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White to Scott: "You're crazy."'

1/24/2008

PHOTO GALLERIES | Main article | 'The Mecca of bass fishing' | About the show

ESPNOutdoors.com interviewed producer Randy White after he and his crew shot two episodes of Mark Zona's "World's Greatest Fishing Show" at Ray Scott's house.

"This was like the 17th or 18th show we've shot for 'World's Greatest.' I don't want to say it's routine. We know exactly at this point how we want to cover a typical show. The difference was this wasn't any kind of typical shoot. This was nothing like anything we've ever shot in the past.

"As far as covering this thing, we just make sure we've got a camera in the boat with each team. We knew if we had a small lake like that and two cameras on each boat, we're going to have every single fish, and a third camera roaming around, we could pick up the sidebar stuff.

"I was a little nervous, especially when we decided, late in the game, that we need to make this a two-parter. We had to make sure that before the sun goes down that we get everything shot. Amazingly everything went right according to plan, right according to schedule.

"It had been super-cold, and traditionally, that's never a good thing when you fish. When fish go through those extreme temperature changes, they need a few days to get back on track. We were a little nervous with the cold weather, and Ray knows what that lake is capable of producing, which in my opinion was phenomenal. He was like, 'We should have caught bigger and better,' and I was like, 'You're crazy.'

"Ray saw the show we did last year with Bob Cobb and really liked it, and originally threw out the idea of inviting us to his lake, and that's every fisherman's dream is to go to Ray Scott's lake and spend a day fishing. So I said it was an easy idea to jump upon, not to mention the fact I had just gotten some bullet points about the 40th anniversary of BASS, we can come here and promote the 40th anniversary and have a lot of fun, which obviously is the goal of our show. We want people to watch our show and say, look at how much fun they're having out fishing. It's a lot more fun than most people would actually think about.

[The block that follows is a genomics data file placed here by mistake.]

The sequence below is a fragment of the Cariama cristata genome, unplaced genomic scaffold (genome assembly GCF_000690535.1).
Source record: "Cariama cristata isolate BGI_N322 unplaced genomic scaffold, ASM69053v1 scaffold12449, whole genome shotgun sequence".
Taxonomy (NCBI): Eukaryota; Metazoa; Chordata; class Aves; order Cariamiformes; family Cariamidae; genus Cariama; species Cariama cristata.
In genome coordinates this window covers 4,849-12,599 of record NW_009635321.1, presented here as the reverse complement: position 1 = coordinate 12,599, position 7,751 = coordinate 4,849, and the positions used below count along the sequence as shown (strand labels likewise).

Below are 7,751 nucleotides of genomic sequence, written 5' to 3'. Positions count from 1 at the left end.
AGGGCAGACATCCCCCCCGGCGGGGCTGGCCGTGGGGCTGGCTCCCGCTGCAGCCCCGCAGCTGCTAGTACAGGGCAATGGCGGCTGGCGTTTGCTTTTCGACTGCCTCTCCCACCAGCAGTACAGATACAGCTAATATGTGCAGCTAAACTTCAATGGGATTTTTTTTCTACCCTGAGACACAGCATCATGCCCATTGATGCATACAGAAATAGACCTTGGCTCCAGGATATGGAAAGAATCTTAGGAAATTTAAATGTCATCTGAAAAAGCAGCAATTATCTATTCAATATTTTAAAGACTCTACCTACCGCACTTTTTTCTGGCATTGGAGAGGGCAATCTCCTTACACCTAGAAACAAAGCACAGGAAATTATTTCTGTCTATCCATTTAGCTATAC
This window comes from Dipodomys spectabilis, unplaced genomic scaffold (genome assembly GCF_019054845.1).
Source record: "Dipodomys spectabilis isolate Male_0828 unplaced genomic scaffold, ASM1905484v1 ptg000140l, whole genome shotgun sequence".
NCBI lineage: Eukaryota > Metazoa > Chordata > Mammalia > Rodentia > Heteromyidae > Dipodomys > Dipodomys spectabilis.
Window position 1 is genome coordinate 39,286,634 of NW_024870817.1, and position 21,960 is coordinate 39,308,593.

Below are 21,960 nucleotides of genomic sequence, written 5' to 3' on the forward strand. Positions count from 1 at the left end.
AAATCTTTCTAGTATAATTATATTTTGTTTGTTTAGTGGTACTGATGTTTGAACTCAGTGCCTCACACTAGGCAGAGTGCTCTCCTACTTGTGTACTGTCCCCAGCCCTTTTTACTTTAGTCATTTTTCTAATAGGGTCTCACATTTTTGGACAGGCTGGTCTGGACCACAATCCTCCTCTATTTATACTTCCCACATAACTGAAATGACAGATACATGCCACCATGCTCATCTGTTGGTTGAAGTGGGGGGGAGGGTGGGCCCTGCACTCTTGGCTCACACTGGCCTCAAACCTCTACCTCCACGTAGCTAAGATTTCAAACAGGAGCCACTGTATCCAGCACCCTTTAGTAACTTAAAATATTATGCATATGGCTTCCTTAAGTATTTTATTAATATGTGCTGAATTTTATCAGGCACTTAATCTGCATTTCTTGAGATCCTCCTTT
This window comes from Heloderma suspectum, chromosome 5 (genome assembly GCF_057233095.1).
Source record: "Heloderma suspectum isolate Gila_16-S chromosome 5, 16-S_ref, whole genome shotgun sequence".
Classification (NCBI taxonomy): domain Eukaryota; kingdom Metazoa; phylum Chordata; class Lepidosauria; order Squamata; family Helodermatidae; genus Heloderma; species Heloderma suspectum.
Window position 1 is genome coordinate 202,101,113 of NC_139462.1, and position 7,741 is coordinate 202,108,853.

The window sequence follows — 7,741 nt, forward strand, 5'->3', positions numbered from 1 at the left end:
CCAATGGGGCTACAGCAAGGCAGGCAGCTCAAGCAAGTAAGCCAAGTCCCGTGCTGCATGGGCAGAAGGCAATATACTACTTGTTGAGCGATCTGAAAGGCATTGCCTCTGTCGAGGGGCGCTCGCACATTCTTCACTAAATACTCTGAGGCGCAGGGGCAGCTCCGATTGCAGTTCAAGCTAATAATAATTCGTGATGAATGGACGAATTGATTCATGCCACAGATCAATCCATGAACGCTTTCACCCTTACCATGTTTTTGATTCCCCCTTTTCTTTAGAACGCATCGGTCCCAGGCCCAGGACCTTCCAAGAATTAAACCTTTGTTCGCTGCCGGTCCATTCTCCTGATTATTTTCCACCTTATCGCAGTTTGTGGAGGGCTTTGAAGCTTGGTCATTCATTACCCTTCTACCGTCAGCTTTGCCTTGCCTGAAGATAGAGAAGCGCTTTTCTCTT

"What was really ironic is when this concept first started happening, Zona was on vacation with his good friend Kevin [VanDam]. He was the one who as soon as he caught wind of this concept, said, 'OK, it's a team tournament.' He absolutely wanted to take part in this event. So we said, OK, we've got the Michigan guys, and it was like, OK, who can we get? For me, for some reason, Roland Martin was just screaming at me. When I called Roland, I fully expected him to say he's way too busy. What I discovered later is that, I think if you throw an invitation to any fisherman in the world that knows Ray Scott's lake, they'll drop everything they can if they possibly can. Turns out it's not that hard.

"Shooting fishing — we've got that part down. Getting on the water, covering the action, that's something that we've done enough that it doesn't intimidate us. But for a goofy outfit like the 'World's Greatest Fishing Show,' the idea of setting up a weigh-in, it's like, are we going to build a big set? I don't know if we wanted to get the whole weighing the things live, or on camera, that's just way too much complication, way too long to set up and everything else. We devised the whole blind weigh-in, where we would take these fish, weigh them off site, have the information, make sure Ray knows the results, and get these guys in a less formal scenario.

"That's part of the fun: At the time, they actually don't know. That's the beauty of it. We're building this up as one of the greatest fishing spectacles that Zona's mind has ever seen, is probably the best way to put it."

Note: White wanted to be sure and credit Greg Underdahl and Mark Pelizzoni, his fellow on-site producers and the on-the-water cameramen that day. He also wanted to relay his gratitude for the help he received from Ray Scott and his colleagues Jim Kientz and Jim Liner. White added also that Zona's luggage was so late that Zona fished with borrowed tackle and wore borrowed clothes throughout the shoot. Which, really, when you think about it, is sort of perfect for Zona's show.

PHOTO GALLERIES | Main article | 'The Mecca of bass fishing' | About the show